University of South Florida St. Petersburg



First planner-in-residence class receives award for collaboration with St. Petersburg Innovation District

Students in planner-in-residence class meet with stakeholder to discuss Innovation District for master plan.

USF students in the planner-in-residence class speak with Caryn Nesmith, director of community relations at USF St. Petersburg, to help inform the master plan they developed for the St. Petersburg Innovation District.

By Matthew Cimitile, University Communications and Marketing

An innovative planner-in-residence class that developed a neighborhood master plan for the St. Petersburg Innovation District received an outstanding student project award from the Florida Chapter of the American Planning Association (APA) on September 6.

This first of its kind studio class at USF provided six graduate students in the Masters of Urban and Regional Planning program with the real-world experience of working on a master plan under the guidance of an urban planner. 

The students’ task was to examine existing barriers within the Innovation District, a roughly one-square-mile area south of downtown St. Petersburg that is home to more than 50 organizations in the marine science, health, technology and education space, including USF St. Petersburg. The students then recommended solutions that would foster a desirable, integrated urban community.

“The intent of this class was to shepherd students through a real-life project, working with a client to put together a scope of work and then spending the semester creating the deliverables,” said Amber Dickerson, who taught the class and is an urban planner. “I was very impressed by the volume of creative ideas the students had as well as their professionalism and work ethic.”

Students researched the current and future challenges and needs of the district, conducted walking audits to inventory assets and interviewed stakeholders. They then developed a set of recommendations around four key themes:

  • Mobility or how to get around the district;
  • Wayfinding or how to navigate the district;
  • Institutional partnerships or how to strengthen connections among organizations in the district; and
  • Activating edges or how the area acts with surrounding neighborhoods.

“This class let us explore new possibilities when it came to planning,” said Beneetta Mary Jose, one of the students in the class. “We went into the field to understand the problems directly through conversations with stakeholders and our own observations, and then came back with solutions that could be adopted because they aligned with current city or district policies.” 

During the semester, they also held two presentations with stakeholders and city officials, which helped to refine the final recommendations within the master plan.  

“It was tremendous for these students to engage with other professionals and see how they think,” Dickerson said. “And it was a priceless experience for them to get the chance to speak in front of an audience like that with the pressure and needing to keep track of time and articulate your vision.”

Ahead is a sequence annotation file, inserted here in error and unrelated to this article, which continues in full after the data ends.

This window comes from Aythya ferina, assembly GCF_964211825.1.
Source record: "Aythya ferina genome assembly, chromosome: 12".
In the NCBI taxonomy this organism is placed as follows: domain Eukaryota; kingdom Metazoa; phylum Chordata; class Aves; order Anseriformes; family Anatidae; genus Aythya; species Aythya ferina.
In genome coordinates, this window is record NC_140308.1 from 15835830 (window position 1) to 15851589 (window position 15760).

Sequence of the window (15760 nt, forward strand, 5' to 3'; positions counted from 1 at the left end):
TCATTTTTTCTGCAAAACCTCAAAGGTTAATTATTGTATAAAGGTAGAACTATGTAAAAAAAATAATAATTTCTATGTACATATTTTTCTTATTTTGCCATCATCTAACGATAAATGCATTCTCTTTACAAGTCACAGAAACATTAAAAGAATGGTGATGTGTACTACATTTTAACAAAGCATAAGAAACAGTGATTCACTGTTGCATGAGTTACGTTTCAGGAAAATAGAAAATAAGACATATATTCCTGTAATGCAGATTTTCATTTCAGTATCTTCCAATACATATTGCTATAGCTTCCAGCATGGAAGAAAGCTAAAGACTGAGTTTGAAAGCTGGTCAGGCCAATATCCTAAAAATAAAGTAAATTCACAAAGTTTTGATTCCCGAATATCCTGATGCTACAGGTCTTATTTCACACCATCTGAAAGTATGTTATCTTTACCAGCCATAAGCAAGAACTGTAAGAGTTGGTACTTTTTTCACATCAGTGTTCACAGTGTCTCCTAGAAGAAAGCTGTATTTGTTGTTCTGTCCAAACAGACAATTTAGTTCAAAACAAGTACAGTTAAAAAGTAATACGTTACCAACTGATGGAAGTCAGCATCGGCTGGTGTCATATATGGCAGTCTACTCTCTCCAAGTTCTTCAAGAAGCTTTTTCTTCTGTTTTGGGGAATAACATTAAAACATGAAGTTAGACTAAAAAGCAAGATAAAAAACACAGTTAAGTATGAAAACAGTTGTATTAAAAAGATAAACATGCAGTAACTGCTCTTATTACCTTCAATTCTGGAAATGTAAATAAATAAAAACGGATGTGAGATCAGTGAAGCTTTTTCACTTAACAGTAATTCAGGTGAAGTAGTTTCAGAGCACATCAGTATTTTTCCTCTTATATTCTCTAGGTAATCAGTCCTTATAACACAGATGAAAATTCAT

“As important as it was to analyze large planning documents and connecting what is in those documents to what we see in the field during this class, learning soft skills such as public speaking, time management and understanding financial constraints in budgets was equally as significant,” Jose said.

The master plan included recommendations on mobility from enhancing pedestrian connectivity to creating mobility hubs that offer options for bike sharing, buses, driving and more. For placemaking, the students suggested creating more greenspaces, enhancing trails through wayfinding and using multiple art mediums. They also recommended renovating and increasing events at Poynter Park to attract more people to the waterfront greenspace and enhancing the district’s social media presence to advance critical partnerships. 

All the recommendations were geared towards creating a vibrant and active urban area where people would want to live, work and socialize.

“What the students identified really created a forum to allow us to start digging deeper on these issues,” said Alison Barlow, executive director of the St. Petersburg Innovation District. “Plans like this can become an impetus for deeper conversations.”

The idea for the planner-in-residence class came out of discussions between Barlow and Evangeline Linkous, the director of the USF Master in Urban and Regional Planning program. Linkous was looking to create a real-world scenario for her classes. Barlow was looking for an initial planning assessment to use as a complement for a more comprehensive master plan the St. Petersburg Innovation District plans to conduct in collaboration with the city of St. Petersburg. 

“There are a handful of recommendations that came out of this exercise we plan to incorporate into our bigger planning effort,” Barlow said. “This was a great example of a project that paired a real-world situation and a class, with the students learning to take something that could be theoretical and make it into a very workable product for us to use.”

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